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From airman basic to colonel, Greenwood retires

CONCORD, N.H. -- Brig. General Deborah Carter (then Colonel), administers the oath of office to Col. Rick Greenwood during his promotion ceremony at the Joint Forces Headquarters drill hall in Concord, March 25, 2009.  (National Guard photo by Tech. Sgt. Aaron Vezeau/Released)

CONCORD, N.H. -- Brig. Gen. Deborah Carter (then Colonel), administers the oath of office to Col. Rick Greenwood during his promotion ceremony at the Joint Forces Headquarters drill hall in Concord, March 25, 2009. (National Guard photo by Tech. Sgt. Aaron Vezeau/Released)

PEASE AIR NATIONAL GUARD BASE, N.H. -- With the Vietnam draft lottery denying student deferments, a young Rick Greenwood studying at the University of New Hampshire decided during the summer of 1972 to enlist in the Air Force. He was unaware it was the beginning of a career of service that would take him from an airman basic on active duty, to a colonel in the New Hampshire Air National Guard.

Nearly 40-years later, recently retired Greenwood remembers well the first time he ever flew on an airplane when he went to basic training at Lackland Air Force Base in Texas.

"I'd never even seen a jet before taking my first airplane ride to San Antonio, Texas for basic training," said Greenwood.

It was soon after being assigned to Pease Air Force Base in January 1973 as a crew chief on the FB-111A aircraft with the 509th Bomb Wing, that he was selected for the Airmen's Education and Commissioning Program (AECP).

"I was able to complete my degree from UNH after being selected for AECP," continued Greenwood. "However, as the Vietnam War was winding down, the need for active duty officers wound down, as well."

As a result, Greenwood was released from active and was assigned to the Air Force Re-serves at Westover Air Force Base, Mass. to fulfill his remaining commitment.

"It was during this timeframe that I discovered a well-kept secret - the New Hampshire Air National Guard," Greenwood said. "I applied and was accepted for a position in January 1976 to the flight line as an assistant crew chief on the newly assigned KC-135A aircraft."

Since then, the Air National Guard has been home to Greenwood.

"It's where I grew up; where I've met most of my closest friends; where I've learned the meaning of selfless service; where opportunities were provided to travel and experience people and cultures that most can only imagine," he said. "I‟ve been tested under the most stressful of conditions."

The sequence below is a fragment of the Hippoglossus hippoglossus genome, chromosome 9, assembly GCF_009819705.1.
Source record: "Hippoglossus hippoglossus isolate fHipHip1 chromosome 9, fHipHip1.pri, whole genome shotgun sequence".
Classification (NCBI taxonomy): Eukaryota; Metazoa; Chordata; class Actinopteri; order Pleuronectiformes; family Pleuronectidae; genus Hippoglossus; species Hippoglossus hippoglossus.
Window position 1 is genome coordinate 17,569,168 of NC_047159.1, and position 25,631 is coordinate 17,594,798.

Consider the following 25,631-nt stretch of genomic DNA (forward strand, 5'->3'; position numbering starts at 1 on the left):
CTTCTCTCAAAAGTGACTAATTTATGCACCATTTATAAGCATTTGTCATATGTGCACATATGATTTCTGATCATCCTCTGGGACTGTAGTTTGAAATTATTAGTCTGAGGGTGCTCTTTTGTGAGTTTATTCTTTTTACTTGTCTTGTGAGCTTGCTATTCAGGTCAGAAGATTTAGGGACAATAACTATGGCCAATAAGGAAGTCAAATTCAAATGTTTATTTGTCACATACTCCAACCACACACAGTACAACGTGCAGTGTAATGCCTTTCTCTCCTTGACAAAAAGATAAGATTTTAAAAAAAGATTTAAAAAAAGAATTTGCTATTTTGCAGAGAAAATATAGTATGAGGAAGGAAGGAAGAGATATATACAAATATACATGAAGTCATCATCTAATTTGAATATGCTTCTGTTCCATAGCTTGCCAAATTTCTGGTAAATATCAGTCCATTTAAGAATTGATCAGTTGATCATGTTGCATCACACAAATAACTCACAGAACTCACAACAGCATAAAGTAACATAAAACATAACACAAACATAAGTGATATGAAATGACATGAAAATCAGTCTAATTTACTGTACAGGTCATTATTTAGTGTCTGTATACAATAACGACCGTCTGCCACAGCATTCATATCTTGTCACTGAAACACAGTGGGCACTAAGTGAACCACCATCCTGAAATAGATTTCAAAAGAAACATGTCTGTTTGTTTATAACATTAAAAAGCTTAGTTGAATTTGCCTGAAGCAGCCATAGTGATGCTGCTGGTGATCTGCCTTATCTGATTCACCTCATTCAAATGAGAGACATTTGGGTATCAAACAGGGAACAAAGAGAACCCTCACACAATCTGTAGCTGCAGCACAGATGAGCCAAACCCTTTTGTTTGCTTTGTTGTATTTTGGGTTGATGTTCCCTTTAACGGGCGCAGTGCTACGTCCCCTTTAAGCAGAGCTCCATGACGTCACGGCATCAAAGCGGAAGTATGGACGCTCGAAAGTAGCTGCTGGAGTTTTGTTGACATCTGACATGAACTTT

Having served in several positions over his career, it's difficult to choose just one that stands out above all, the colonel admits.

"As a crew chief I loved the excitement and the camaraderie," Greenwood said. "As an intelligence officer, I learned more about the mission of the New Hampshire Air National Guard than I ever thought possible."

Greenwood was also selected as the first Air Force officer to command the Joint Counter Narco-terrorism Task Force.

"This position was really foreign to me but I grew to love it," he said. "We interfaced with federal, state and local law enforcement on a daily basis on drug intervention."

"The people assigned to this task force were some of the most dedicated, intelligent, mission-driven people I've ever served with," continued Greenwood.

The opportunity he had to work with non-governmental organizations was the perfect way to close out nearly 40 years of service.

"Working with the NGOs was a real transformation," said Greenwood. "To discover the passion and desire they have to care for our service members was one of the most heart-felt discoveries of my career."

Now as Greenwood looks back on a successful career, he leaves this advice for Airmen serving today.

"Challenge yourself always. If you become complacent, make a change, even if it's uncomfortable," he said. "Seek mentors from all levels and places and listen to them. Position yourself for success."

The Desert Shield and Desert Storm veteran now wonders what's next and where can he makes his biggest impact. He has to look no further than where started.

"I'd like to find a way, utilizing all my experiences, to work to ensure that our forgotten veterans from the Vietnam era are provided the care, treatment and entitlements they so richly deserve," said Greenwood.

Greenwood shares the same sentiment a young soldier who recently returned from Iraq said to him when he asked why he serves.

"Why wouldn't I? When someone needs help, why wouldn't I answer the call?"

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